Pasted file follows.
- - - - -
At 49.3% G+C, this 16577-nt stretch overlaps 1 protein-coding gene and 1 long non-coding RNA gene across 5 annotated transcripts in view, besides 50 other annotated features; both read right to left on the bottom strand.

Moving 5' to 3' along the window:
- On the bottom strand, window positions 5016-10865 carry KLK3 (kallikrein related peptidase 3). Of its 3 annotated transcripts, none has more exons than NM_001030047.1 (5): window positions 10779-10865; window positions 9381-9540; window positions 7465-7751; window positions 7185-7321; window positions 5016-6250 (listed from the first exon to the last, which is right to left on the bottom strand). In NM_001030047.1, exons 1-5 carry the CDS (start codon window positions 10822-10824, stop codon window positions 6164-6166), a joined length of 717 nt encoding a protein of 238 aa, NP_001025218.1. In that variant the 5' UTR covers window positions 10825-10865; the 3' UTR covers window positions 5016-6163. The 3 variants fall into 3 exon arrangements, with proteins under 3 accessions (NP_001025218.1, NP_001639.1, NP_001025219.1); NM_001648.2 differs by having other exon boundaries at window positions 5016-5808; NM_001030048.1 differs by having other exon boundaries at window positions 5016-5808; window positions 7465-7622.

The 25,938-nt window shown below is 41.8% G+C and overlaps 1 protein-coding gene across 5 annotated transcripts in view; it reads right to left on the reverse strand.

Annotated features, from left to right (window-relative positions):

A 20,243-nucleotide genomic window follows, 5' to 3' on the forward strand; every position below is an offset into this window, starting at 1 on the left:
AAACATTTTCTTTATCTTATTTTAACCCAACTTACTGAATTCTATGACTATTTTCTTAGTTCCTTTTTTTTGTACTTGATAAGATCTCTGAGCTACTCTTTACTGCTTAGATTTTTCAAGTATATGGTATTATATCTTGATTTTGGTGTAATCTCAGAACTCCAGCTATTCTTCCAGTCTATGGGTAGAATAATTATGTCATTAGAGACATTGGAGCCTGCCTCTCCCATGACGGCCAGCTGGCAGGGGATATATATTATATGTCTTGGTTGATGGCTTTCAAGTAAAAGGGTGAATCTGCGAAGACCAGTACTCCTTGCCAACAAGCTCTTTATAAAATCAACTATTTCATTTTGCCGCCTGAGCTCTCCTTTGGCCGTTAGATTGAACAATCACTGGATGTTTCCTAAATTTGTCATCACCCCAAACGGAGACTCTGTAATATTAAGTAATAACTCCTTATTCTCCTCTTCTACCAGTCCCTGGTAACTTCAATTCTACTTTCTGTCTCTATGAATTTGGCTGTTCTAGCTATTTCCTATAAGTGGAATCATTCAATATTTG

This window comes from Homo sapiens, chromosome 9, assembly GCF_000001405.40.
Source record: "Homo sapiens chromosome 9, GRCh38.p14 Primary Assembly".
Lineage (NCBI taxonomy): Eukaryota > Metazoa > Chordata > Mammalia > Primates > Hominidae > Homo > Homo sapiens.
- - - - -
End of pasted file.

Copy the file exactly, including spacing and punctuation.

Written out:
At 49.3% G+C, this 16577-nt stretch overlaps 1 protein-coding gene and 1 long non-coding RNA gene across 5 annotated transcripts in view, besides 50 other annotated features; both read right to left on the bottom strand.

Moving 5' to 3' along the window:
- On the bottom strand, window positions 5016-10865 carry KLK3 (kallikrein related peptidase 3). Of its 3 annotated transcripts, none has more exons than NM_001030047.1 (5): window positions 10779-10865; window positions 9381-9540; window positions 7465-7751; window positions 7185-7321; window positions 5016-6250 (listed from the first exon to the last, which is right to left on the bottom strand). In NM_001030047.1, exons 1-5 carry the CDS (start codon window positions 10822-10824, stop codon window positions 6164-6166), a joined length of 717 nt encoding a protein of 238 aa, NP_001025218.1. In that variant the 5' UTR covers window positions 10825-10865; the 3' UTR covers window positions 5016-6163. The 3 variants fall into 3 exon arrangements, with proteins under 3 accessions (NP_001025218.1, NP_001639.1, NP_001025219.1); NM_001648.2 differs by having other exon boundaries at window positions 5016-5808; NM_001030048.1 differs by having other exon boundaries at window positions 5016-5808; window positions 7465-7622.

The 25,938-nt window shown below is 41.8% G+C and overlaps 1 protein-coding gene across 5 annotated transcripts in view; it reads right to left on the reverse strand.

Annotated features, from left to right (window-relative positions):

A 20,243-nucleotide genomic window follows, 5' to 3' on the forward strand; every position below is an offset into this window, starting at 1 on the left:
AAACATTTTCTTTATCTTATTTTAACCCAACTTACTGAATTCTATGACTATTTTCTTAGTTCCTTTTTTTTGTACTTGATAAGATCTCTGAGCTACTCTTTACTGCTTAGATTTTTCAAGTATATGGTATTATATCTTGATTTTGGTGTAATCTCAGAACTCCAGCTATTCTTCCAGTCTATGGGTAGAATAATTATGTCATTAGAGACATTGGAGCCTGCCTCTCCCATGACGGCCAGCTGGCAGGGGATATATATTATATGTCTTGGTTGATGGCTTTCAAGTAAAAGGGTGAATCTGCGAAGACCAGTACTCCTTGCCAACAAGCTCTTTATAAAATCAACTATTTCATTTTGCCGCCTGAGCTCTCCTTTGGCCGTTAGATTGAACAATCACTGGATGTTTCCTAAATTTGTCATCACCCCAAACGGAGACTCTGTAATATTAAGTAATAACTCCTTATTCTCCTCTTCTACCAGTCCCTGGTAACTTCAATTCTACTTTCTGTCTCTATGAATTTGGCTGTTCTAGCTATTTCCTATAAGTGGAATCATTCAATATTTG

This window comes from Homo sapiens, chromosome 9, assembly GCF_000001405.40.
Source record: "Homo sapiens chromosome 9, GRCh38.p14 Primary Assembly".
Lineage (NCBI taxonomy): Eukaryota > Metazoa > Chordata > Mammalia > Primates > Hominidae > Homo > Homo sapiens.